(Larry MacDougal/THE CANADIAN PRESS)
This column originally appeared in The Globe and Mail on April 25, 2013.
His company is just the thing Alberta needs – a local sportswear designer and producer. In an economy dominated by the oil patch, his 50-person manufacturing business seems to bring some welcomed industrial diversity.
But when asked about his intentions for capital investment in the coming year, his answer caused my jaw to drop: “Well, that depends on where oil prices go.”
This column originally appeared in The Globe and Mail on April 10, 2013.
It has been said that the early bird gets the worm. While that may be true for birds, rodents know that the second mouse gets the cheese. Be it out of wisdom or simple laziness, sometimes it pays to be late to the game. Occasionally sitting back and letting the situation unfold is a better plan than immediate action.
It’s called playing it safe – and in 2013, a lot of companies are happy doing just that.
Anyone who has studied economic theory will recall the three factors of production – land, labour and capital. All commerce is based on some combination of these three, or so we have been taught.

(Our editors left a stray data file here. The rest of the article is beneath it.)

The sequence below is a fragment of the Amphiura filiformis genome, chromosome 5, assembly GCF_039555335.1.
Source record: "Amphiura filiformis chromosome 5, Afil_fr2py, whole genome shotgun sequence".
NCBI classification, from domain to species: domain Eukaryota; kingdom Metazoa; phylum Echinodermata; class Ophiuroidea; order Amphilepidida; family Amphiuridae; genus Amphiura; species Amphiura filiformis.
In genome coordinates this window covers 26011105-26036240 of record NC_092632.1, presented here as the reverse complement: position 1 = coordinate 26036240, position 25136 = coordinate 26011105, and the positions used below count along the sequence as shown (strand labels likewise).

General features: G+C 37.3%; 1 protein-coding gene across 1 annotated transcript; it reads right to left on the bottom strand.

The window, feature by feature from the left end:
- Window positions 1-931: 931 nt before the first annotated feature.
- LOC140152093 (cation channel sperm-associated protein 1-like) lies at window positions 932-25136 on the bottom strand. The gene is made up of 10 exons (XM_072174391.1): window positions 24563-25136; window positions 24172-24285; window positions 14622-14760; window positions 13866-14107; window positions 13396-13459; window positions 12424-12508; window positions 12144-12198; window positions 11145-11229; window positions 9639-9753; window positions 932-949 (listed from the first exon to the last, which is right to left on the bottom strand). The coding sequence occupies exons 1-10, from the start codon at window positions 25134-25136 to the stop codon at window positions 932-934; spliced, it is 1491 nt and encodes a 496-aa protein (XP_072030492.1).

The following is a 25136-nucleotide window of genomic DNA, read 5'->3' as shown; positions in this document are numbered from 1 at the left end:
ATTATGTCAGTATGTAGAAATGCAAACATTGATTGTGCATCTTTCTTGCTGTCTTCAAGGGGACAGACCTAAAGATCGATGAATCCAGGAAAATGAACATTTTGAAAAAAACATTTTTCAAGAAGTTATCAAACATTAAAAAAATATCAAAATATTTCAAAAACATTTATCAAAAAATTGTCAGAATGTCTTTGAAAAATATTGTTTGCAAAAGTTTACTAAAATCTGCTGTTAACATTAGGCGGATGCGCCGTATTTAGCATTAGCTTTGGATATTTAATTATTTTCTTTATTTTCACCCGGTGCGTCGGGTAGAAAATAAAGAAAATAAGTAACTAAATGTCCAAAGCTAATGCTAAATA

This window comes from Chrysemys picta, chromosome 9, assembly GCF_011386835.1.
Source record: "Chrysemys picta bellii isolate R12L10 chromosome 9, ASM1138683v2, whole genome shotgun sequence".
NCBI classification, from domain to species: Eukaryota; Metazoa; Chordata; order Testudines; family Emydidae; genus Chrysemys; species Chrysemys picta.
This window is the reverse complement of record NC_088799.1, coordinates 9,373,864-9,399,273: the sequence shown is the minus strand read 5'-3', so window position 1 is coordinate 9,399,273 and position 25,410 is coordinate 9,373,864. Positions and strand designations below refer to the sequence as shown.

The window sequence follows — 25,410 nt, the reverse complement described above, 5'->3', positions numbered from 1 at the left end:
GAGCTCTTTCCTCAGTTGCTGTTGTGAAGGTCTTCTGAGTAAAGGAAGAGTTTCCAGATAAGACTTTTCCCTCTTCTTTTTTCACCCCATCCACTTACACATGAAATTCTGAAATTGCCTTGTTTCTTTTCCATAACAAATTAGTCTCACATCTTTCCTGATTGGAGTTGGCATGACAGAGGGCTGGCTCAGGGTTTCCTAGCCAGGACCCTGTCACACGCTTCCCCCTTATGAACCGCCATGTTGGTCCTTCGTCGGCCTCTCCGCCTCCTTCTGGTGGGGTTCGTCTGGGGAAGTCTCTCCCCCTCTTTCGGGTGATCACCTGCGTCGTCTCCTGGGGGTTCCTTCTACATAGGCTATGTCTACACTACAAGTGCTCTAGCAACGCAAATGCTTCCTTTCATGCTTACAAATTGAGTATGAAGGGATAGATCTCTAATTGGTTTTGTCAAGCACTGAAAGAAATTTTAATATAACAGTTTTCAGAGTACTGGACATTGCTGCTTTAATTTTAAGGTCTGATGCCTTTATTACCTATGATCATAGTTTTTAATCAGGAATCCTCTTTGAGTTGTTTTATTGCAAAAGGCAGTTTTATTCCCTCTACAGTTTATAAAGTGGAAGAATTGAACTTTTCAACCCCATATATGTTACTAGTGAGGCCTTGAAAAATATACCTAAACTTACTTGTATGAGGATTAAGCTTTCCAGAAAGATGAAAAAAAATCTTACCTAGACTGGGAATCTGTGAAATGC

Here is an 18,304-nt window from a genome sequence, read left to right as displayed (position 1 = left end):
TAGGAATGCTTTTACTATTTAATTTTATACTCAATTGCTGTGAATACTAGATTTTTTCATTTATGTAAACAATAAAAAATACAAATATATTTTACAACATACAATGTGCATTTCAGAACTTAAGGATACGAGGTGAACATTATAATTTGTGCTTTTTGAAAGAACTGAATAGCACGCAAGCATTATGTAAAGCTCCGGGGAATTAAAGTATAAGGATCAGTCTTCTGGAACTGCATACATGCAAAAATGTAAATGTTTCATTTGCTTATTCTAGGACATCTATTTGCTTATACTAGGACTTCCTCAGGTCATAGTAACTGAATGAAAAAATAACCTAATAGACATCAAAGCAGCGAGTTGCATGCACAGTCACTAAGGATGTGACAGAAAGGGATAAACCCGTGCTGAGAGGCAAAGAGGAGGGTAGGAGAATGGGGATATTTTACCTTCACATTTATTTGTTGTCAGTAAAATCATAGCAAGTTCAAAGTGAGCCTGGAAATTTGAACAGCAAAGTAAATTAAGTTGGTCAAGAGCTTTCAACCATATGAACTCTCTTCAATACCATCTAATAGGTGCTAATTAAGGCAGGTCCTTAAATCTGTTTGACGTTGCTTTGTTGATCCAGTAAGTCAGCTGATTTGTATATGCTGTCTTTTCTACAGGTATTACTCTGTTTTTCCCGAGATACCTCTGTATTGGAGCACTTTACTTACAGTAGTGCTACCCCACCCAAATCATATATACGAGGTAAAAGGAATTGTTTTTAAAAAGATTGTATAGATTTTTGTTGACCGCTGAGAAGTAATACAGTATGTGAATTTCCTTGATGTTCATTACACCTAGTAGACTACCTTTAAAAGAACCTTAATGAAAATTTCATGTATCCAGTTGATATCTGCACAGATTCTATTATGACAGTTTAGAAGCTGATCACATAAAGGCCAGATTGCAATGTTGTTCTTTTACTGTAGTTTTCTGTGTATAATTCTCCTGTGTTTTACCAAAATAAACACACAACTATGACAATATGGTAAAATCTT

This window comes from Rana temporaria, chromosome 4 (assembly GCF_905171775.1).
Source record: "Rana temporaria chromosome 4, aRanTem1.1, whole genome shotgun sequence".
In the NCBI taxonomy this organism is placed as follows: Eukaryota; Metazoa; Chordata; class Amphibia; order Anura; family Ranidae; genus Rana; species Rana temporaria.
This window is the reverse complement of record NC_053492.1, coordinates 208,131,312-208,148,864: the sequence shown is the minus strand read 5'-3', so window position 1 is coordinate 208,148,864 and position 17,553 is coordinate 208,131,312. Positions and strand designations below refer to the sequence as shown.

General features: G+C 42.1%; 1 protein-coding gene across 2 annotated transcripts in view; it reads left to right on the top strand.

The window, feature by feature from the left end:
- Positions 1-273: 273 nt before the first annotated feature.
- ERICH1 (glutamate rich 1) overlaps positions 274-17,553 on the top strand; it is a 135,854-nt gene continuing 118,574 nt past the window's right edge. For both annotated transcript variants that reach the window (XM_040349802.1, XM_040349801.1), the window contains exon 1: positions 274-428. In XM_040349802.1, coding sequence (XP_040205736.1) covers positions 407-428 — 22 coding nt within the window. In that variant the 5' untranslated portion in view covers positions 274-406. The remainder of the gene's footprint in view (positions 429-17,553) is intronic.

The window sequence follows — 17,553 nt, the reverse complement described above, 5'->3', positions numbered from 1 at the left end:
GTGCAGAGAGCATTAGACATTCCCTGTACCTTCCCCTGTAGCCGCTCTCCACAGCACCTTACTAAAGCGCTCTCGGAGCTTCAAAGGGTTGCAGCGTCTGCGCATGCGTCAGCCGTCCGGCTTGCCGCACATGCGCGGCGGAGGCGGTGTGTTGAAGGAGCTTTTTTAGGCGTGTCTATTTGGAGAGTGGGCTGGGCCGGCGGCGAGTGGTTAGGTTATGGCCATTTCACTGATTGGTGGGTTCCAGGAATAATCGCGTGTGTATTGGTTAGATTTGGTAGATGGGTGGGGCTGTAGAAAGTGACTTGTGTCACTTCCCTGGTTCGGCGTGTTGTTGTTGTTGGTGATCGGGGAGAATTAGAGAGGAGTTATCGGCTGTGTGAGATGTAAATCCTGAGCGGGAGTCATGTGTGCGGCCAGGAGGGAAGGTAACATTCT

Yet there exists a fourth factor of production: risk. Without it, the economy is not possible. Land, labour and capital will never spontaneously combine on their own without some brave entrepreneurs testing their ideas.
(Todd Korol For The Globe and Mail)
This column originally appeared in The Globe and Mail on March 27, 2013.
In this age of fiscal restraint, one of the easiest targets for spending cuts is the arts. While our politicians do all the dirty work, voters are largely to blame because most of us don’t make too much fuss about it. Given the choice between a cultural centre or more hip replacements, it’s usually not a contest.
But economically, we’re making a mistake. There are several reasons why investing in culture is an economic imperative.
The first is that culture – including both arts and amateur sports – can mitigate the ups and downs of other industries. More diversity is healthy for any economy. Artists and athletes pay taxes, and their spending causes a multiplier effect throughout the economy. This is the argument offered by culture advocates, especially when justifying tax-dollar support.